Iraq Asks Iran to Stop Flow of Militants
Ali Akbar Dareini, NewsOne:
Iraq‘s prime minister made his first official visit to Iran on Tuesday, asking Tehran to prevent al-Qaida militants from slipping across the border to carry out attacks, an Iraqi official said. Iran‘s president promised to help Iraq establish security. READ MORE
But at the same time, the United States — the Iraqi government‘s other top ally — has repeatedly accused Iran of interfering in Iraqi politics and allowing insurgents to cross the porous 1,000-mile border, claims Iran denies.
He said the militants have been "taking advantage of the long border" to smuggle weapons and people into Iraq "most likely without the Iranian government‘s knowledge."
Tehran says it has no interest in fomenting instability across the border. Iran says that some al-Qaida operatives may have illegally passed through Iran from Afghanistan months before the Sept. 11, 2001, terrorist attacks, but it says it has arrested an unknown number of them.
Al-Maliki, who lived in Iran during part of a long exile from Iraq during the rule of ousted leader Saddam Hussein , received a red-carpet reception at the presidential palace before talks with Iranian President Mahmoud Ahmadinejad.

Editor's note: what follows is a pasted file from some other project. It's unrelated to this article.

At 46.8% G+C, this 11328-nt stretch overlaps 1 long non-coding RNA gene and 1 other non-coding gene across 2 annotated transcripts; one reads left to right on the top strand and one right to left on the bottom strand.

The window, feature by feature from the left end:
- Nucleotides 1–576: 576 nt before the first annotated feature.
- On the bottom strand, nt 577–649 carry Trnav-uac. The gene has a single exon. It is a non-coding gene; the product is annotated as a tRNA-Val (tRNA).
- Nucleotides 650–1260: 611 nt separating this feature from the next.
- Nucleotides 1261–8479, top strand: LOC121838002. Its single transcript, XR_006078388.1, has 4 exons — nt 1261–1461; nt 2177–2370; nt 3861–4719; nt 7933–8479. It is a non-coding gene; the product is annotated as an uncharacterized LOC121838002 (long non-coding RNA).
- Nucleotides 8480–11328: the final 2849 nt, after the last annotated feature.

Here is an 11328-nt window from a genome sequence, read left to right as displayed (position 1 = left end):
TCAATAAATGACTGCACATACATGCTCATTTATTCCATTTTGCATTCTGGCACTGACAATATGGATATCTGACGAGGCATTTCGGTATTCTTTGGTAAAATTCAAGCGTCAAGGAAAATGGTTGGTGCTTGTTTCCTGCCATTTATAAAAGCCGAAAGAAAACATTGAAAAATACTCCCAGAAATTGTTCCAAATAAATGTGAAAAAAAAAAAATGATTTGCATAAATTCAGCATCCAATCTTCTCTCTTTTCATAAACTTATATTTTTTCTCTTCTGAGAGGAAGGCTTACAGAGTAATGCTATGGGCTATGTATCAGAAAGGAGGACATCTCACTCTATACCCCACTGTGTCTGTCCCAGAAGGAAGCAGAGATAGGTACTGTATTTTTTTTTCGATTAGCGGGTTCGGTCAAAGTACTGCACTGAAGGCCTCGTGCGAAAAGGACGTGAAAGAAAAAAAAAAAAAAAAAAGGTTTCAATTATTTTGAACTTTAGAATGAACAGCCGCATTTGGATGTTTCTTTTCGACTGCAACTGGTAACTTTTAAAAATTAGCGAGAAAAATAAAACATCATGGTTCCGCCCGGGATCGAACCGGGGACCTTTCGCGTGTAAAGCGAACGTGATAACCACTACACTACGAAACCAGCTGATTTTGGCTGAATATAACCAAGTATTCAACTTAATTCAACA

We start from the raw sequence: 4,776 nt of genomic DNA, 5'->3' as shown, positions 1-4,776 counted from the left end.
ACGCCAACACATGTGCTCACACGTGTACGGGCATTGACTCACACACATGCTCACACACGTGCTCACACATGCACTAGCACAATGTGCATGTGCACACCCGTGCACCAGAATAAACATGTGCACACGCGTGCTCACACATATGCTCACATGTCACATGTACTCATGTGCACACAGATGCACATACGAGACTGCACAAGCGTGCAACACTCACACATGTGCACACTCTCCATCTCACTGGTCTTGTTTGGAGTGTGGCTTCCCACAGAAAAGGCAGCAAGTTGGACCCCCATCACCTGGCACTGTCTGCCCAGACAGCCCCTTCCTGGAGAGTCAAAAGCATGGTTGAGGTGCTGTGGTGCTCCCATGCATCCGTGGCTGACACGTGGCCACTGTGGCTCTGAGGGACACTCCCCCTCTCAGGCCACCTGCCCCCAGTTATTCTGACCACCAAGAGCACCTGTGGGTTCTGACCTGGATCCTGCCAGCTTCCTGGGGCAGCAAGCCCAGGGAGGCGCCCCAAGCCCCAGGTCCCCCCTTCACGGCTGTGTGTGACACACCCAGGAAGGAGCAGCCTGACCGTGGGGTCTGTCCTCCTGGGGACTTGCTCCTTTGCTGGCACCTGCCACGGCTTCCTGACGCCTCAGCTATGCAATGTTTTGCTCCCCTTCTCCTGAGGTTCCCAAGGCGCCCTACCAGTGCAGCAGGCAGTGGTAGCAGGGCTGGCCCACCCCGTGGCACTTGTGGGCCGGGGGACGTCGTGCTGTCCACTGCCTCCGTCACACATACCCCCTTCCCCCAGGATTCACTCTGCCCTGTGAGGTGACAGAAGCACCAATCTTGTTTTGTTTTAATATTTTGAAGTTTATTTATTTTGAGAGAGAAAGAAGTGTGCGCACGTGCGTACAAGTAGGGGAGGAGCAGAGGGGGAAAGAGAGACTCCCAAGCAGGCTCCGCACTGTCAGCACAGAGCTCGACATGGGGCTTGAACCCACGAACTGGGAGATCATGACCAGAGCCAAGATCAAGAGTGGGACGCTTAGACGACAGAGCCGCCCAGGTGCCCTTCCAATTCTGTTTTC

"All our assistance to the Iraqi people will be to establish complete security in this country," Ahmadinejad said, according to a state-run news agency report of the press conference. "Iran and Iraq enjoy historical relations. These relations go beyond from neighborly ties. Our relations will remain excellent.
Ahmadinejad also said Iran hoped the United States will leave Iraq soon.
Al-Maliki described the talks as "very constructive" and called Iran "a very important country, a good friend and brother."
Al-Maliki‘s Shiite-led government has strong ties with mainly Shiite Iran, and they are growing even closer, with Baghdad sealing deals last month for Tehran to provide it with gasoline, kerosene and cooking fuel amid a shortage in Iraq. Al-Maliki spent years in Iran and Syria in exile.
In July 2005, former Iraqi Prime Minister Ibrahim al-Jaafari made the first visit to Iran by an Iraqi premier since the 2003 U.S.-led invasion that toppled Saddam.
Associated Press Writer Qassem Abdul-Zahra in Cairo contributed to this report.